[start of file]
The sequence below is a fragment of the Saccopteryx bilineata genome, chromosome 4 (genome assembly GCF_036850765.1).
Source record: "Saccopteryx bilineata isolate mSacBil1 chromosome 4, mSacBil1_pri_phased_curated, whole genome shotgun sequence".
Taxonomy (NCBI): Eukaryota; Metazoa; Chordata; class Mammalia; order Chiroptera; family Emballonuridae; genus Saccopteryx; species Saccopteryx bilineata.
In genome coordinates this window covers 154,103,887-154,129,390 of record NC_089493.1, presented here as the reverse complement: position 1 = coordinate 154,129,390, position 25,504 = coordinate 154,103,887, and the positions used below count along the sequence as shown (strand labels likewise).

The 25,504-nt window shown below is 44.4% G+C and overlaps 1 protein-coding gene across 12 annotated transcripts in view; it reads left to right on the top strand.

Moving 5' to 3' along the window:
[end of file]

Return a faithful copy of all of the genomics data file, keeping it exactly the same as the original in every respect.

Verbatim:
The sequence below is a fragment of the Saccopteryx bilineata genome, chromosome 4 (genome assembly GCF_036850765.1).
Source record: "Saccopteryx bilineata isolate mSacBil1 chromosome 4, mSacBil1_pri_phased_curated, whole genome shotgun sequence".
Taxonomy (NCBI): Eukaryota; Metazoa; Chordata; class Mammalia; order Chiroptera; family Emballonuridae; genus Saccopteryx; species Saccopteryx bilineata.
In genome coordinates this window covers 154,103,887-154,129,390 of record NC_089493.1, presented here as the reverse complement: position 1 = coordinate 154,129,390, position 25,504 = coordinate 154,103,887, and the positions used below count along the sequence as shown (strand labels likewise).

The 25,504-nt window shown below is 44.4% G+C and overlaps 1 protein-coding gene across 12 annotated transcripts in view; it reads left to right on the top strand.

Moving 5' to 3' along the window: